University of Chicago

The “Travel Piece”

This is a printed information booklet for college admissions outreach. Known internally as the “Travel Piece,” our outreach officers bring it to college fairs and schools educate prospective students on the benefits of a UChicago education. I loved working on this thing, such dynamic information offered room for a dynamic design with built-in motion.

The “GSC"

This project never came to fruition, but I really loved it so I want to share it. This was “Your Guide to Selective Colleges.” Being a highly-selective school itself, UChicago wanted to produce this piece that would let students know what it really takes to get into selective schools. A student unconfident in their abilities and records may not apply to a selective school. But the GSC was to be a realistic way of evaluating themselves against the ultra complex selection methods for such schools; it could show they actually might have a good chance of admission.

Because the piece wasn’t printed, art and copy never really landed on my desk. So for layout aesthetic planning, I created the following pages. I use Nic Cage as FPO imagery all the time and I’ll never stop.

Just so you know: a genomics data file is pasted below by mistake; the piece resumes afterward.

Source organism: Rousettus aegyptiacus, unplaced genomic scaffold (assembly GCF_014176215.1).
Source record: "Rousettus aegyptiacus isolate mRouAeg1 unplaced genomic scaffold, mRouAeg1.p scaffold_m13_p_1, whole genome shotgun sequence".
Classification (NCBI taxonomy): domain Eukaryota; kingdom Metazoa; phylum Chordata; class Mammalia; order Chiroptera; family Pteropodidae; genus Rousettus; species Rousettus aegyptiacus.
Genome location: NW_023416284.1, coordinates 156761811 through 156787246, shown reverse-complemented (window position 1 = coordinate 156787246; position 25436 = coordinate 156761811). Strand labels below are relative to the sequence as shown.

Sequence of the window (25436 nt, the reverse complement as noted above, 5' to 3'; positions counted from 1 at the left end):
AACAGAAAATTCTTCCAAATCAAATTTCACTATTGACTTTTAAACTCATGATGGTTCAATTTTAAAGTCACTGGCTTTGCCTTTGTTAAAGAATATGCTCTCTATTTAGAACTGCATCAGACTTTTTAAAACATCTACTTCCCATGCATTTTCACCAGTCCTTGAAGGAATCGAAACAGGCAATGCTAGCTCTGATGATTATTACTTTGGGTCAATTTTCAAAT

selective colleges v1-1.jpg

Info Icons

I know these don’t really fit on a publications-focused page but I thought I’d share them. These were little web graphics that would sit next to tidbits of information on ViewChicago, college admissions’ student engagement site.

Advancing Careers

Career Advancement is a department of UChicago that focuses on planning career trajectories for students and connecting them with the right people to get hired (see my Career Quest videos for more). This was a trifold publication that offered real-life student examples of career trajectories. With quite a bit of concurrent linear information, staying within the grid was a rough task. Breaking out of it, we landed on this football-shaped group of paths. I feel alright about it. For the record, I don’t know what I was thinking with the header alignment in slide three. I’ve gotten better since then, I swear.